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Comment: Re:Just in time for another record cold winter (Score 1) 186

If it's all global, why does ice melting in the arctic count as evidence of GW, but ice *expanding* in Antarctica not count as counter-evidence?

Because a simple analysis like that is seldom adequate. Scientists who have looked at the increase in Antarctic sea ice have found several reasons that combine to cause the increase. First the circumpolar winds have grown stronger apparently because of the ozone hole over Antarctica. That pushes the existing sea ice around more opening polynyas that subsequently refreeze increasing the ice area. Second global warming causes the ice sitting on the continent to melt and also increased precipitation which causes the water on the surface to freshen making it easier to freeze. Finally the fresher water is less dense than the warmer saltier water under it so the ocean stratifies and the the warmer saltier water is prevented from rising to the surface reducing ice melt from it.

Comment: Re:Please See: (Score 1) 630

by riverat1 (#47933211) Attached to: Extent of Antarctic Sea Ice Reaches Record Levels

If your poorly constructed argument were correct, then the Earth's temperature would be increasing year upon year. However it is not, as the warmest year in recent records is 1998. We know from the fossil record that increased carbon dioxide levels are a response to global warming, not a driver

A more complete accounting of the energy balance of the Earth's geosystems includes not only the atmosphere but the oceans, land and biosphere. Natural variation will affect how energy is distributed between those areas. So even though surface atmospheric temperature may not be rising as steeply lately (and choosing 1998 is an extreme cherry pick) the oceans (where over 90% of the energy from global warming goes) have continued to warm up. Given the different heat capacity between air and water it doesn't take much of a change in ocean warming to have a major effect on atmospheric warming.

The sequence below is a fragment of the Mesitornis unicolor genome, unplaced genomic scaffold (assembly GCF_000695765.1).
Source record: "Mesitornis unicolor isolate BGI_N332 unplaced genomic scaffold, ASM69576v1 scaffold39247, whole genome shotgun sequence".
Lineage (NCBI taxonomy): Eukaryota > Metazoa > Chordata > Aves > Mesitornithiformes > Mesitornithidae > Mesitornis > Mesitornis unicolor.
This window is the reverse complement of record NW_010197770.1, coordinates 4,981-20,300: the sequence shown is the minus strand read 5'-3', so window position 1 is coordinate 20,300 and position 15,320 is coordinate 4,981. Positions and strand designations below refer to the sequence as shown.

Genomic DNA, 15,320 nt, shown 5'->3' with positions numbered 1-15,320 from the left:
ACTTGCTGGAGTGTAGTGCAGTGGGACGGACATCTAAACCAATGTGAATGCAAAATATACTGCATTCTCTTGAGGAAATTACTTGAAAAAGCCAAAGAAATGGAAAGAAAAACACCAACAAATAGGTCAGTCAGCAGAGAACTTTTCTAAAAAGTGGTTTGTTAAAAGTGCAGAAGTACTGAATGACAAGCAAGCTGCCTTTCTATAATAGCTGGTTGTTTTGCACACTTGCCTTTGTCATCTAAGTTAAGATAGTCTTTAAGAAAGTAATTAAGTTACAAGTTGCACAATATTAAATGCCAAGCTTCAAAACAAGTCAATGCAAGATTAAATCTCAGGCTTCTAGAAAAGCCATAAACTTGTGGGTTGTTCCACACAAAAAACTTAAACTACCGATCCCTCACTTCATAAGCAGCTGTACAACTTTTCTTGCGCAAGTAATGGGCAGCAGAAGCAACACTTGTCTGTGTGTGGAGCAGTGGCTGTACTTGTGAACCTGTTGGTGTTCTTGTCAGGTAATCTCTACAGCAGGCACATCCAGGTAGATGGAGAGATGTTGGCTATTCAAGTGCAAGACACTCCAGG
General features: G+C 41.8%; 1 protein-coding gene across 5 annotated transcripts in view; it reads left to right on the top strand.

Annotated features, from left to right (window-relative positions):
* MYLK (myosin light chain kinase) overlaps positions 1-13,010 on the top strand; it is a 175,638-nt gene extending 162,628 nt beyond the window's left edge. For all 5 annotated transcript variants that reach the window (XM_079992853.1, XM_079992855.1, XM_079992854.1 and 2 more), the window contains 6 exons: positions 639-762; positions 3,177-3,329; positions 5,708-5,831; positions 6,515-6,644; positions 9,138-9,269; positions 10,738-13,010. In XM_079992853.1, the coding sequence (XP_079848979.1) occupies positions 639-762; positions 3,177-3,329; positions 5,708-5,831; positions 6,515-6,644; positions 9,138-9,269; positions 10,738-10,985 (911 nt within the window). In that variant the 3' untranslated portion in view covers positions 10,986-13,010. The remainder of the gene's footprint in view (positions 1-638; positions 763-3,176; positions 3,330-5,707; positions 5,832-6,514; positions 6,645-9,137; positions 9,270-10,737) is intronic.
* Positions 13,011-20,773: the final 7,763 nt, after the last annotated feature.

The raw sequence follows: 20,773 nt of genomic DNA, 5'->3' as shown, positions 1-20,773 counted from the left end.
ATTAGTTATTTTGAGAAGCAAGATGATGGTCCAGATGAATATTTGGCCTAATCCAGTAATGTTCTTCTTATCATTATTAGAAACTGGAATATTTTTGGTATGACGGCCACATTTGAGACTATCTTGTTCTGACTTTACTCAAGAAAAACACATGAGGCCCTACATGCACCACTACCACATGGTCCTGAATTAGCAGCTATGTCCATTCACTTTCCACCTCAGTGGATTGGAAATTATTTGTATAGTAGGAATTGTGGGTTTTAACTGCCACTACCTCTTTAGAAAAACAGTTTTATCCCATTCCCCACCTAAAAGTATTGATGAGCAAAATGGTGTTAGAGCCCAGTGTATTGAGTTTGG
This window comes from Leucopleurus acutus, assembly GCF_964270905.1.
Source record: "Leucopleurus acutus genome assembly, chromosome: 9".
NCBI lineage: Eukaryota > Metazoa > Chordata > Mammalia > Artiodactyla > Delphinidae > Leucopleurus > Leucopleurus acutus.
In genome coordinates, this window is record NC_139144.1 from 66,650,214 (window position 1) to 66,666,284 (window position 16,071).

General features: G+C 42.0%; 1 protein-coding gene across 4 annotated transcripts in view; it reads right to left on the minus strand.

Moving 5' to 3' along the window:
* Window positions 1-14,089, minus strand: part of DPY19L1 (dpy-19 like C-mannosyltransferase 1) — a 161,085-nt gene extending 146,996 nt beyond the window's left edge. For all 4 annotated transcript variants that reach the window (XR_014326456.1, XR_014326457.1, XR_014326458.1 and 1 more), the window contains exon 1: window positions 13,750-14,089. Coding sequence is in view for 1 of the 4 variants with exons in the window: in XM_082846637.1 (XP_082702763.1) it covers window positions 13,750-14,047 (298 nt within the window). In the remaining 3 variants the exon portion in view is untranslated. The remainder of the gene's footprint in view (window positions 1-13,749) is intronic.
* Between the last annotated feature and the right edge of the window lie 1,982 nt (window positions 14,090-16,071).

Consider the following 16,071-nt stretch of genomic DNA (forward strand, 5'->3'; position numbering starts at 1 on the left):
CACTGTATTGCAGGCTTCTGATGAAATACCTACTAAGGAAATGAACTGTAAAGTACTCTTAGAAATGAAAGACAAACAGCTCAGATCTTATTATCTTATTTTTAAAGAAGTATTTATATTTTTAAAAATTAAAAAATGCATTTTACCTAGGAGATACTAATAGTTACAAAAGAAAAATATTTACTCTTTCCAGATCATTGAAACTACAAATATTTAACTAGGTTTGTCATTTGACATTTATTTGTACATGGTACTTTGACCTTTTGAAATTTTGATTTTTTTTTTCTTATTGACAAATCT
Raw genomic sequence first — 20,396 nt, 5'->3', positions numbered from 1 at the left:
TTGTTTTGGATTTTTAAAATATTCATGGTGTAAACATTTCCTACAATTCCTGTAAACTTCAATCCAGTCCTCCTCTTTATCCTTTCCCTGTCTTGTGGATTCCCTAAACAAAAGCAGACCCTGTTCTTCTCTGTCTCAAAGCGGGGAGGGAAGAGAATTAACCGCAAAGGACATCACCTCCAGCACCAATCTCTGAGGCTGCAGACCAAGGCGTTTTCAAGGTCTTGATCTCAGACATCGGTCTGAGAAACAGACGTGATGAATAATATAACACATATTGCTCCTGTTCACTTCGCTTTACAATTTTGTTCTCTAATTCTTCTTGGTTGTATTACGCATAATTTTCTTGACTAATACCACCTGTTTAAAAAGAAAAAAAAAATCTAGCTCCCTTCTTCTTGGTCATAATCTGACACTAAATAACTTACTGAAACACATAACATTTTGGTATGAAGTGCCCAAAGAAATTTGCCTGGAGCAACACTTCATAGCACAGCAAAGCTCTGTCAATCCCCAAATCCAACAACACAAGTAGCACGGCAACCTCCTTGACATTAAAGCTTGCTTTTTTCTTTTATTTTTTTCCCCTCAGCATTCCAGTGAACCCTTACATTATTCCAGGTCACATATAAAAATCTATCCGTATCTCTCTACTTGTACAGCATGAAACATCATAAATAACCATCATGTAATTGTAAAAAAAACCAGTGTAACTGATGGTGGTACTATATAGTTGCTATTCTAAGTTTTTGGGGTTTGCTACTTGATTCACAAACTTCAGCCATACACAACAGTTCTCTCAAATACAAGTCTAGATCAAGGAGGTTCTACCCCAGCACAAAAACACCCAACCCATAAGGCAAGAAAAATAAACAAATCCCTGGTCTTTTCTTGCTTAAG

Comment: Re:Warmists never bother debating anymore (Score 1) 630

by riverat1 (#47919927) Attached to: Extent of Antarctic Sea Ice Reaches Record Levels

Correct, however for those who do the maths, energy captured due to CO2 absorption (all else ignored) has a T^3 factor. Blackbody radiation (the heat emitted to space) has a T^4 component. When you do the maths, temperature rise is logrithmic with CO2 proportion. Basically, temperature rise is quoted for a doubling in CO2. Say 1.2 degrees - to get another 1.2 degrees, you need to double again etc.

Now to try to make it scarier, you can introduce feedback - so the hotter it gets, the rate of increase get faster to offset the logrithmic CO2/T. The trouble is that whilst the temperature increase due to CO2 has been tested time and again, and uses sound physics principles, the feedback is more or less guess work. Models are tweaked with new feedback terms until they match previous years...

You were doing so well then you just sailed right off the tracks. On what basis do you claim that feedback is more or less guesswork? Models are not tweaked to match previous years. Any adjustments are made on the basis of better understanding of the physics involved.

Comment: Re:Time for new terminology (Score 1) 630

by riverat1 (#47918139) Attached to: Extent of Antarctic Sea Ice Reaches Record Levels

Given that natural sinks of CO2 absorb enough of it that the year to year rise in atmospheric CO2 is only about half of total human emissions per year it's your numbers don't add up. If those natural sinks didn't operate as they do the year to year rise in CO2 would be over 10 ppm per year or over 100 ppm per decade.

My point about cyanide wasn't that CO2 would directly kill anyone but that just because there is a small number doesn't mean the effect is small. There is no doubt that there have been some excess deaths around the world due to the effects of global warming caused by increased CO2. Absolutely no one believes that CO2 should be entirely eliminated from the atmosphere which would be impossible to do in any case. We just need to stop causing the level to rise.

"If it ain't broke, don't fix it." - Bert Lantz